Was National Guard Deployment along Border Really Worth It?

Amid much fanfare in 2006 then President George W. Bush deployed several thousand National Guard in order to bring “operational control” to illegal immigration, drug smuggling, and international terrorists. Just as the Congressional elections were ramping up, both Republicans and Democrats were each struggling to outdo each other on national security.  Votes were at stake. The move by President Bush was in reaction to a real shortage of Border Patrol agents, according to the rhetoric; the National Guard would only be in place along the border for a year.

Along with the deployment of National Guard, Congress also passed a series of bills in lieu of a comprehensive immigration policy demanded by border state.  Among these bills was the authority for the Department of Homeland Security to build a border fence, including a high tech, “virtual wall”; Boeing, Inc., won the contract for the virtual wall and eventually was paid more than $1 billion in construction costs for a boondoggle project than never functioned as designed.

Little mention was made at the time of the cost of deployment of the National Guard to the border and few cost accountings have been made public since that time.  President Obama continued the exact same deployment policy initiated by Bush, actually adding National Guard last year to the Nogales, Arizona sector and South Texas.

Now the Government Accountability Office (GAO) reports that the total check for these deployments is $1.35 billion under Presidents Bush and Obama.  Further, 300 Guardsmen will still be maintained at the Mexican border through 2012.

What is alarming about all this is the lack of fiscal oversight and responsibility.  At the incredible cost of $1.35 billion two presidents stationed a few thousand National Guard at the border when hiring additional Border Patrol agents would have been both less expensive and more effective.  It should be noted that the National Guard are not trained as border guards, they are trained as professional soldiers.  While undoubtedly these members of the National Guard served to the best of their abilities, they had no experience in immigration laws regarding undocumented immigrants, drug interdiction, and community policing, all skills that the Border Patrol agents are required to learn at the Border Patrol academy.  And did all the Guardsmen speak Spanish?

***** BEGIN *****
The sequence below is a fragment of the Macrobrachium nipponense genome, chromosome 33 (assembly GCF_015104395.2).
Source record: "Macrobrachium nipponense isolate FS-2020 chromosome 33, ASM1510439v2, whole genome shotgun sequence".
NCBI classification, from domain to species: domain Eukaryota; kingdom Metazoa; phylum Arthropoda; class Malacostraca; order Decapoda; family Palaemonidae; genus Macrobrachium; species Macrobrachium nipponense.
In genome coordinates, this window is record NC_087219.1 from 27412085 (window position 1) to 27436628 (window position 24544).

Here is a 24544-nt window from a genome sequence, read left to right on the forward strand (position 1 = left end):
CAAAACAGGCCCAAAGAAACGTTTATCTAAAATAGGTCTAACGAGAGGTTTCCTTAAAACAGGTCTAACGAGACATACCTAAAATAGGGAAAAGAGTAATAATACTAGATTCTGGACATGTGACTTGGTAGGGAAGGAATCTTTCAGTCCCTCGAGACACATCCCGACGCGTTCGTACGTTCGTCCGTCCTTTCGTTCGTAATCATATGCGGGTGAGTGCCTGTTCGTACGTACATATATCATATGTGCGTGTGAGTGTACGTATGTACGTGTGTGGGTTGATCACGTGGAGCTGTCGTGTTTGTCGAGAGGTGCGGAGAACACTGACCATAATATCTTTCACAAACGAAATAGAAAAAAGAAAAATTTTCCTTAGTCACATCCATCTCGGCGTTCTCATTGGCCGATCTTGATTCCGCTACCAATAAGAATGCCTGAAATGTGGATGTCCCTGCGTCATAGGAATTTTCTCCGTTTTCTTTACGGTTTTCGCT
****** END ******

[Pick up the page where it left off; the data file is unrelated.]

Just what did the National Guardsmen do at the Mexican border?  While certainly these skilled soldiers helped the Border Patrol to the best of their abilities, we have no independent evaluations or reports of their contributions since they were originally deployed in 2006.

The public also has no cost accounting that would compare how much money is required to keep a National Guardsman at the border in comparison to hiring additional Border Patrol agents.

The fact is that the presidential deployment of the National Guard was a poorly planned, stopgap measure that began in 2006 and continues to this day. No one questions the motivation or talents of the National Guard, but their job performance and efficiency are absent from the public record.  So too is a specific accounting of the cost efficiency of this deployment now totaling $1.35 billion according to the GAO.  The bill for 2012 is projected to be another $60 million.

Where is the Congressional oversight of these federal funds and where are the independent evaluations by researchers that would suggest the deployment of the National Guard was anything but political posturing to win votes?  For both parties.


AP, “National Guard Troops At Mexico Border Cut To Fewer Than 300”, AP, 12/20/11.

Homeland Security News Wire, “DHS to Drawdown Troops Along U.S.-Mexico Border”, 12/28/11.

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